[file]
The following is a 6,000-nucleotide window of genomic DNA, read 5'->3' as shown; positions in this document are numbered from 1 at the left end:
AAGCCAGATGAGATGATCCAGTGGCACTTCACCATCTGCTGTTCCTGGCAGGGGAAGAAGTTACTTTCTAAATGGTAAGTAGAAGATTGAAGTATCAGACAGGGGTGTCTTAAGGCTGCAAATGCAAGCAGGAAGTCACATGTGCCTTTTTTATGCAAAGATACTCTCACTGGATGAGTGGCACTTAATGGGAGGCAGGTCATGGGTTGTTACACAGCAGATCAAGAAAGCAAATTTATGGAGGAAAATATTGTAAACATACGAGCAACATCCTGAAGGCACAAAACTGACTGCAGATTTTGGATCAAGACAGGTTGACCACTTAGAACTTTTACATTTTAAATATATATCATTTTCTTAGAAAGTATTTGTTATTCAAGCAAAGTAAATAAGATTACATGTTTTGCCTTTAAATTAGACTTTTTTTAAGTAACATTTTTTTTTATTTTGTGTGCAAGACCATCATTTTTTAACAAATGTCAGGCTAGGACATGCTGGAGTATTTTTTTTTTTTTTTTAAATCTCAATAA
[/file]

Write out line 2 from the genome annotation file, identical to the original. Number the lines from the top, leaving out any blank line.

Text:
AAGCCAGATGAGATGATCCAGTGGCACTTCACCATCTGCTGTTCCTGGCAGGGGAAGAAGTTACTTTCTAAATGGTAAGTAGAAGATTGAAGTATCAGACAGGGGTGTCTTAAGGCTGCAAATGCAAGCAGGAAGTCACATGTGCCTTTTTTATGCAAAGATACTCTCACTGGATGAGTGGCACTTAATGGGAGGCAGGTCATGGGTTGTTACACAGCAGATCAAGAAAGCAAATTTATGGAGGAAAATATTGTAAACATACGAGCAACATCCTGAAGGCACAAAACTGACTGCAGATTTTGGATCAAGACAGGTTGACCACTTAGAACTTTTACATTTTAAATATATATCATTTTCTTAGAAAGTATTTGTTATTCAAGCAAAGTAAATAAGATTACATGTTTTGCCTTTAAATTAGACTTTTTTTAAGTAACATTTTTTTTTATTTTGTGTGCAAGACCATCATTTTTTAACAAATGTCAGGCTAGGACATGCTGGAGTATTTTTTTTTTTTTTTTAAATCTCAATAA